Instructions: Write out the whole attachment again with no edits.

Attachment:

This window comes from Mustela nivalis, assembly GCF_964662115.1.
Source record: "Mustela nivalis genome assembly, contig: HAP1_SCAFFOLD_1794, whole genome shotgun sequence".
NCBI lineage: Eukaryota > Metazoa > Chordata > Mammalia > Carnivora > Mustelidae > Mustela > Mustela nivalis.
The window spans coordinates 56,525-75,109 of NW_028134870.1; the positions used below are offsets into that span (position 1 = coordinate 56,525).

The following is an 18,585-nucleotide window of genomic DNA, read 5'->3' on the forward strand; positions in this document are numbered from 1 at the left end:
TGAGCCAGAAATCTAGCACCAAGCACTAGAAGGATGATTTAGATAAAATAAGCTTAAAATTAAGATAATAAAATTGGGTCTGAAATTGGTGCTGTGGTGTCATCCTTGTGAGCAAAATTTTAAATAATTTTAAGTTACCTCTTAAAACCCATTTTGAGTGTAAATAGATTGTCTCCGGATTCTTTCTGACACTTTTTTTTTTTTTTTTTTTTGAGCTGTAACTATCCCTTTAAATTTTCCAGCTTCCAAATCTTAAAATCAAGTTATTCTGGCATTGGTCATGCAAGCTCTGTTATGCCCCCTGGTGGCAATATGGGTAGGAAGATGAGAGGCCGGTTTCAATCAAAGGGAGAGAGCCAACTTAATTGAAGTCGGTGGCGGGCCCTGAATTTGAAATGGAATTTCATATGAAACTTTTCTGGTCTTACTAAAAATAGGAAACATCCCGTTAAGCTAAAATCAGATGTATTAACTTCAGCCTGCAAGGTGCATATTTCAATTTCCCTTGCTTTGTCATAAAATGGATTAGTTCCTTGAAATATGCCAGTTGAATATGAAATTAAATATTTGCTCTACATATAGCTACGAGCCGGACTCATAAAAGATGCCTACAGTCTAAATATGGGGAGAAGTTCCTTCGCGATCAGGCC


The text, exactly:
This window comes from Mustela nivalis, assembly GCF_964662115.1.
Source record: "Mustela nivalis genome assembly, contig: HAP1_SCAFFOLD_1794, whole genome shotgun sequence".
NCBI lineage: Eukaryota > Metazoa > Chordata > Mammalia > Carnivora > Mustelidae > Mustela > Mustela nivalis.
The window spans coordinates 56,525-75,109 of NW_028134870.1; the positions used below are offsets into that span (position 1 = coordinate 56,525).

The following is an 18,585-nucleotide window of genomic DNA, read 5'->3' on the forward strand; positions in this document are numbered from 1 at the left end:
TGAGCCAGAAATCTAGCACCAAGCACTAGAAGGATGATTTAGATAAAATAAGCTTAAAATTAAGATAATAAAATTGGGTCTGAAATTGGTGCTGTGGTGTCATCCTTGTGAGCAAAATTTTAAATAATTTTAAGTTACCTCTTAAAACCCATTTTGAGTGTAAATAGATTGTCTCCGGATTCTTTCTGACACTTTTTTTTTTTTTTTTTTTTGAGCTGTAACTATCCCTTTAAATTTTCCAGCTTCCAAATCTTAAAATCAAGTTATTCTGGCATTGGTCATGCAAGCTCTGTTATGCCCCCTGGTGGCAATATGGGTAGGAAGATGAGAGGCCGGTTTCAATCAAAGGGAGAGAGCCAACTTAATTGAAGTCGGTGGCGGGCCCTGAATTTGAAATGGAATTTCATATGAAACTTTTCTGGTCTTACTAAAAATAGGAAACATCCCGTTAAGCTAAAATCAGATGTATTAACTTCAGCCTGCAAGGTGCATATTTCAATTTCCCTTGCTTTGTCATAAAATGGATTAGTTCCTTGAAATATGCCAGTTGAATATGAAATTAAATATTTGCTCTACATATAGCTACGAGCCGGACTCATAAAAGATGCCTACAGTCTAAATATGGGGAGAAGTTCCTTCGCGATCAGGCC